I love to write about farming through my eyes. It is probably skewed a bit in my favor, but perspective is reality! Steve complains that I seem to make him “the buffoon” in many blog posts. Hey, didn’t I just write something about perspective? I tease Steve, but the reality is I wouldn’t even be living on this beautiful farm without his vision and persistence.
One evening several years ago while out enjoying a glass of wine, Steve turned to me and said something that changed the course of our lives. He said that even though we have been together for decades, raised five children, been through more ups and downs than can be counted, he had a desire to spend more time together so he could get to know me even better. I don’t think he meant for it to be particularly meaningful, but I found it very powerful. It shot immediately to the #1 spot on the top 10 list of the most beautiful things he has ever said to me. This list is not to be confused with the top 10 most hilarious things he has ever said to me like, “you look so beautiful in the dark”…….Ummmmm, thanks? Or the top 10 naughtiest things he has said to me……no, there will be no example given here.
That night of charm, so many years ago, started a chain reaction of plotting and planning. What should we do and how do we make it happen? Steve and I love being outdoors, we enjoy physical work, and we can work side-by side well. One day Steve threw out the idea of moving to the country to begin farming since we thoroughly enjoyed the bounty of our small backyard garden. Why not start up on a larger scale? Hmmmmmm, let me see: 24/7 of filthy, back-breaking, slim profit margin, risky, out in the middle of no where togetherness. Sounds like a plan!
So here we sit on 30 acres of marital bliss. Yes, there are times when he drives me absolutely crazy. No, he doesn’t always keep his opinion on my methods to himself. Yes, I find his work clothes nasty, especially the tan shirt that he seems to favor. It has so many stains and smells so bad even right out of the dryer that I try to keep a five-foot buffer on the days that he wears it. Yes, he nitpicks about lists and schedules. No, he doesn’t find my detours from said list amusing.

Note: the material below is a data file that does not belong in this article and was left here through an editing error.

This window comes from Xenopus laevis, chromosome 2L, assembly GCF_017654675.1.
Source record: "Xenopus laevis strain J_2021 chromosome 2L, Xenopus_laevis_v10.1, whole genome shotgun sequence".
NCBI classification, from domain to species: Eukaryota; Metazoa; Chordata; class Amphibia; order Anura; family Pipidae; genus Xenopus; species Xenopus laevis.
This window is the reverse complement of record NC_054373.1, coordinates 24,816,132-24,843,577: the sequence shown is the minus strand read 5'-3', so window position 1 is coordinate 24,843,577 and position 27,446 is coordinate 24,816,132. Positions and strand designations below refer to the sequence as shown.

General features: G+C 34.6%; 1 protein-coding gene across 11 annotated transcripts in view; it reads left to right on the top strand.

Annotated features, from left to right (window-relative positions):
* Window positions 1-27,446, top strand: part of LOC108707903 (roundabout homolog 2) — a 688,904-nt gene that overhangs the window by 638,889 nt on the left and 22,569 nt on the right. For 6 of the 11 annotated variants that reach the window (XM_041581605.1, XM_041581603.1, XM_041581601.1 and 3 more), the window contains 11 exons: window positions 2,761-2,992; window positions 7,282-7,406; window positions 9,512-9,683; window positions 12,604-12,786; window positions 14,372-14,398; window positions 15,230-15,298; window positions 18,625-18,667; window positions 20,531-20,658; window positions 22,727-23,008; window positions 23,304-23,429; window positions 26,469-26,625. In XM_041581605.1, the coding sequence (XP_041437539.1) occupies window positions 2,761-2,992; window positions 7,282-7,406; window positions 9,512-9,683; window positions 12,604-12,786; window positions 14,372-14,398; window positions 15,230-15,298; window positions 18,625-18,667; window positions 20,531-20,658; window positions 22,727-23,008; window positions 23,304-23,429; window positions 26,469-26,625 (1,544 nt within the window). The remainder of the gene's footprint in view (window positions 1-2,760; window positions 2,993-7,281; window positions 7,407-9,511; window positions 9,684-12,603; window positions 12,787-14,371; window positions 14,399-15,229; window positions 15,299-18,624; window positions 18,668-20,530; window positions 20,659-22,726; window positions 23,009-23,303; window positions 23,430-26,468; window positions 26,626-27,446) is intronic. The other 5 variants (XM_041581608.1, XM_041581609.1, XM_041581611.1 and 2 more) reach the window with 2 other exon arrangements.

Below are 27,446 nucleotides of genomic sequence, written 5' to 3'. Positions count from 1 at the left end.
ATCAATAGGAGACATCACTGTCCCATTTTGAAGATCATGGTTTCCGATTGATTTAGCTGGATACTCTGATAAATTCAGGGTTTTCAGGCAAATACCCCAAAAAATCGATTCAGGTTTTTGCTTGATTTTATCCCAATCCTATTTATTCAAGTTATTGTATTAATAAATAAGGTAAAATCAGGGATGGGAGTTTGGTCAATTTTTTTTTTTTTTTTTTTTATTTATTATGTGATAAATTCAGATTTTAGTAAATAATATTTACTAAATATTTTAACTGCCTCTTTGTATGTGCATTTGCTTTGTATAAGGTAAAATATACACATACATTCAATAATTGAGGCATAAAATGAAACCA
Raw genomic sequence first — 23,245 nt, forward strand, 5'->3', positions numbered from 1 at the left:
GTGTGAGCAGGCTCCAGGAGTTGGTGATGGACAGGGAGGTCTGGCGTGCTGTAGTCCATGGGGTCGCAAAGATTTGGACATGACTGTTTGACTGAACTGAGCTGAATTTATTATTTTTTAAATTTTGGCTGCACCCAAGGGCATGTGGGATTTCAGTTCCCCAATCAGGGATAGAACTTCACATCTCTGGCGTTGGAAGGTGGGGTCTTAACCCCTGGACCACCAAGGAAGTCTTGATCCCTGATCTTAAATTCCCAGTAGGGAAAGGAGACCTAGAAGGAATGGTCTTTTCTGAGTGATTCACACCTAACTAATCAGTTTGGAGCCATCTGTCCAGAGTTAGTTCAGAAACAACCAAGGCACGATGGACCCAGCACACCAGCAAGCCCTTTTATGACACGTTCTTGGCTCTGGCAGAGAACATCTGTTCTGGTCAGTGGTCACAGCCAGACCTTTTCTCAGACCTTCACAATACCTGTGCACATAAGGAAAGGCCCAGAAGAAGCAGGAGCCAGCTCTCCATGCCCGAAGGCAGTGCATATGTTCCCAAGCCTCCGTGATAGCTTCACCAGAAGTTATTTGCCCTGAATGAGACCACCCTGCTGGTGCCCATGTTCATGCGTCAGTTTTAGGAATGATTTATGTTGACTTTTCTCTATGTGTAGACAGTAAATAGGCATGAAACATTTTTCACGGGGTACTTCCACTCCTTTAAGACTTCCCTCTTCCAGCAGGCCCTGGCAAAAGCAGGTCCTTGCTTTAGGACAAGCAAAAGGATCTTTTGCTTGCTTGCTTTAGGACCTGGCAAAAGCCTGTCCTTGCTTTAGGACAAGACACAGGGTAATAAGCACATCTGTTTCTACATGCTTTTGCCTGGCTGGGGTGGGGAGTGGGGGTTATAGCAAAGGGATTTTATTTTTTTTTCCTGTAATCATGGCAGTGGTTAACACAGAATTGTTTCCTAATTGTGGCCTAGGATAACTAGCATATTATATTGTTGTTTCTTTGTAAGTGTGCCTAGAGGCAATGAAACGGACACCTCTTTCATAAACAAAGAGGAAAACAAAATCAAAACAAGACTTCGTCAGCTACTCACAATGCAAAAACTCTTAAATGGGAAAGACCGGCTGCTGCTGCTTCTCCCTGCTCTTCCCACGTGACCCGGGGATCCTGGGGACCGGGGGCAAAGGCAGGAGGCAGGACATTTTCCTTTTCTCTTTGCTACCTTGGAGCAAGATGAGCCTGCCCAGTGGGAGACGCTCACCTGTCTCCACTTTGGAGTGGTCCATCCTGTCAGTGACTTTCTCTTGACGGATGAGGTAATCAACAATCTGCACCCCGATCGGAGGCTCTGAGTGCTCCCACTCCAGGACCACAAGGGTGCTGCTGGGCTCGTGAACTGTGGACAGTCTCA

But here’s the thing, I catch him being pretty darn adorable. I watch him laughing and joking with some vendor friends at the farmer’s market. He is relaxed, charming and, in my opinion, hysterical. I catch him out in the barn tenderly caring for our new baby laying chickens. He talks to them in a soft tone as his massive, calloused hands pick them up gently and then he cradles them close to his chest. I spy him hand feeding his favorite laying hen when he doesn’t know I am near. A couple of weeks ago, one of our daughter’s friends came to stay with us for a weekend. I watched them walk out to herd the guinea fowl into their coop at day’s end. I noticed that Steve had given our weekend guest the position of authority by allowing her to carry the feed and act as lead. He made her the boss in a subtle, but beautiful way. And what made it even more special was that it wasn’t something planned, he just did it.
So I suppose Steve was right, but it is also me who has the privilege of getting to know him better. Our children have always referred to him as The Silverback, the boss, the big dude…….but if you watch closely, Farmer Steve is just a really good guy.